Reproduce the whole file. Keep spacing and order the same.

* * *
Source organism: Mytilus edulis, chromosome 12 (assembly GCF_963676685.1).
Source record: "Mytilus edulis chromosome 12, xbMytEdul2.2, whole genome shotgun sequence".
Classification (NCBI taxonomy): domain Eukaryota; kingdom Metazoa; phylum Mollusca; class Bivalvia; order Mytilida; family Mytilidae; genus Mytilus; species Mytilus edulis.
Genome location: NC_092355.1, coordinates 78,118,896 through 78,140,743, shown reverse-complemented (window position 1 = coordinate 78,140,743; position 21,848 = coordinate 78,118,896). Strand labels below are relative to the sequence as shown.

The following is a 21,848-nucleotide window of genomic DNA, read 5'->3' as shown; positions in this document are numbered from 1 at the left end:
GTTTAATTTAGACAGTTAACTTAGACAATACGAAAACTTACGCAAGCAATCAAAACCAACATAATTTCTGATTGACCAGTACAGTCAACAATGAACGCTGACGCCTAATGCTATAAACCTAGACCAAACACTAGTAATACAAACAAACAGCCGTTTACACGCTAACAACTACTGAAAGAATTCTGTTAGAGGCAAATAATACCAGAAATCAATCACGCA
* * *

Source organism: Mytilus edulis, chromosome 12 (assembly GCF_963676685.1).
Source record: "Mytilus edulis chromosome 12, xbMytEdul2.2, whole genome shotgun sequence".
Classification (NCBI taxonomy): domain Eukaryota; kingdom Metazoa; phylum Mollusca; class Bivalvia; order Mytilida; family Mytilidae; genus Mytilus; species Mytilus edulis.
Genome location: NC_092355.1, coordinates 78,118,896 through 78,140,743, shown reverse-complemented (window position 1 = coordinate 78,140,743; position 21,848 = coordinate 78,118,896). Strand labels below are relative to the sequence as shown.

The following is a 21,848-nucleotide window of genomic DNA, read 5'->3' as shown; positions in this document are numbered from 1 at the left end:
GTTTAATTTAGACAGTTAACTTAGACAATACGAAAACTTACGCAAGCAATCAAAACCAACATAATTTCTGATTGACCAGTACAGTCAACAATGAACGCTGACGCCTAATGCTATAAACCTAGACCAAACACTAGTAATACAAACAAACAGCCGTTTACACGCTAACAACTACTGAAAGAATTCTGTTAGAGGCAAATAATACCAGAAATCAATCACGCA